What Makes A Compressed Air System “Complete”?

It’s a good question.  When do you know that your compressed air system is complete?  And, really, when do you know, with confidence, that it is ready for use?

A typical compressed air system. Image courtesy of Compressed Air Challenge.

Any compressed air system has the basic components shown above.  A compressed air source, a receiver, dryer, filter, and end points of use.   But, what do all these terms mean?

A compressor or compressed air source, is just as it sounds.  It is the device which supplies air (or another gas) at an increased pressure.  This increase in pressure is accomplished through a reduction in volume, and this conversion is achieved through compressing the air.  So, the compressor, well, compresses (the air).

A control receiver (wet receiver) is the storage vessel or tank placed immediately after the compressor.  This tank is referred to as a “wet” receiver because the air has not yet been dried, thus it is “wet”.  This tank helps to cool the compressed air by having a large surface area, and reduces pulsations in the compressed air flow which occur naturally.

The dryer, like the compressor, is just as the name implies.  This device dries the compressed air, removing liquid from the compressed air system.  Prior to this device the air is full of moisture which can damage downstream components and devices.  After drying, the air is almost ready for use.

To be truly ready for use, the compressed air must also be clean.  Dirt and particulates must be removed from the compressed air so that they do not cause damage to the system and the devices which connect to the system.  This task is accomplished through the filter, after which the system is almost ready for use.

To really be ready for use, the system must have a continuous system pressure and flow.  End-use devices are specified to perform with a required compressed air supply, and when this supply is compromised, performance is as well.  This is where the dry receiver comes into play.  The dry receiver is provides pneumatic capacitance for the system, alleviating pressure changes with varying demand loads.  The dry receiver helps to maintain constant pressure and flow.

In addition to this, the diagram above shows an optional device – a pressure/flow control valve.  A flow control valve will regulate the volume (flow) of compressed air in a system in response to changes in flow (or pressure).  These devices further stabilize the compressed air system, providing increased reliability in the supply of compressed air for end user devices.

Now, at long last, the system is ready for use.  But, what will it do?  What are the points of use?

Points of use in a compressed air system are referred to by their end use.  These are the components around which the entire system is built.  This can be a pneumatic drill, an impact wrench, a blow off nozzle, a pneumatic pump, or any other device which requires compressed air to operate.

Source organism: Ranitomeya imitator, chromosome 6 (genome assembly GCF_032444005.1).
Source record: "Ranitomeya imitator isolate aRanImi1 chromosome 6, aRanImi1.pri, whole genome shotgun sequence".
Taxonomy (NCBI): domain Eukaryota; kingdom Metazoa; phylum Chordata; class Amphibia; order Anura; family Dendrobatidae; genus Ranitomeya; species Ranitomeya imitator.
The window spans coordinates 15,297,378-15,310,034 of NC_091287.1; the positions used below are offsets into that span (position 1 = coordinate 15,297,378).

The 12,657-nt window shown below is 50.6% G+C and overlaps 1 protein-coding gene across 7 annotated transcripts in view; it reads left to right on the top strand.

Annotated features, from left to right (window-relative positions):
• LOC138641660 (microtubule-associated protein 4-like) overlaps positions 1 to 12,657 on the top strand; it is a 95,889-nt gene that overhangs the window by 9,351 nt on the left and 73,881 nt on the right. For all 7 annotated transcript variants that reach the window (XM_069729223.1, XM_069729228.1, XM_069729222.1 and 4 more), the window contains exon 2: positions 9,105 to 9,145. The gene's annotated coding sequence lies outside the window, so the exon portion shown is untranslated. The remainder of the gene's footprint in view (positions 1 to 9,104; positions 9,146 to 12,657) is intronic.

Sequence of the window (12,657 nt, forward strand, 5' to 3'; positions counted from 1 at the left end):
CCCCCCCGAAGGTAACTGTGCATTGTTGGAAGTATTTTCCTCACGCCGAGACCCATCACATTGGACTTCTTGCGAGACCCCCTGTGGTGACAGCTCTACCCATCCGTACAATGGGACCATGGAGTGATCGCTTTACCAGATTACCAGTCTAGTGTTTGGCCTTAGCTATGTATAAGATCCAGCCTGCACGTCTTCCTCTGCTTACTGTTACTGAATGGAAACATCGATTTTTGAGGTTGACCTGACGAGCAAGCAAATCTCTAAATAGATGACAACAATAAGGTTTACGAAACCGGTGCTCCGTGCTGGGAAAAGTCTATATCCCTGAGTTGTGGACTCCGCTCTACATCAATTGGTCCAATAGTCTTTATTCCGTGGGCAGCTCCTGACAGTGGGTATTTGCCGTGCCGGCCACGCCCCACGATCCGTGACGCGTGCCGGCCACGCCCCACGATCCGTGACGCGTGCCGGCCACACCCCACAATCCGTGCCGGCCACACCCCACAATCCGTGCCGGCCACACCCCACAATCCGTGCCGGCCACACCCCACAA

If your end use devices are for coating, cleaning, cooling, conveying or static elimination, EXAIR Application Engineers can help with engineered solutions to maximize the efficiency and use of your compressed air.  After placing so much effort into creating a proper system, having engineered solutions is a must.

Lee Evans
Application Engineer

Transmission and Motor Gears

This past weekend I spent some time pulling the transmission out of my ’93 GMC Sierra.  I’m of the mindset to get it together before the winter so I can take advantage of the 4WD, and maybe line the bed with blankets to catch a drive in before it gets too cold.

I was grateful to have a lift and a shop with air tools because it cut the time by at least 75%.  The last time I pulled a 4WD transmission without a lift it took at least 6 hours.  With a lift and a compressed air line, the time was just over an hour.  There was a momentary hangup with my air gun, though.

After the line pressure was established and the compressed had kicked off, I went to use my air gun and could tell there was something wrong.  There was plenty of noise, but a serious lack of power.  I checked the settings on the gun to make sure it wasn’t dialed down, and everything was fine.  Seeing me checking my hose connections and obviously having been through the same experience, my friend shouted “Oh yeah, that line doesn’t work.  Something’s wrong with it”.

I popped the air gun off to change lines and thought to myself – “I’m an EXAIR engineer.  I can’t go back to work on Monday if I don’t figure out why this compressed air line is faulty.”  So, I set out to find the root cause of my inadequate air supply.

I went through the basic checks and didn’t see any physical deformities in the air hose.  All of the connections looked to be sized properly, but I was still 90% sure I had a pressure drop somewhere.  Following the compressed air hose back to the rigid piping, I noticed a stand alone, manual drain filter for “my” line.  The filter was in series between the tee from the main line, and my compressed air hose.  “Viola!” I said.  I shut off the compressed air supply, drained the residual pressure, and removed the filter bowl.  It looked like something out of a coal mine!

With a new filter element and a thorough cleaning, the line pressure returned to normal and I was able to remove my trans before my buddy installed a water pump on a VW.  Still got it! :)

Remember to keep your filter elements on a regular maintenance cycle and avoid the dreaded pressure drop.

Lee Evans
Application Engineer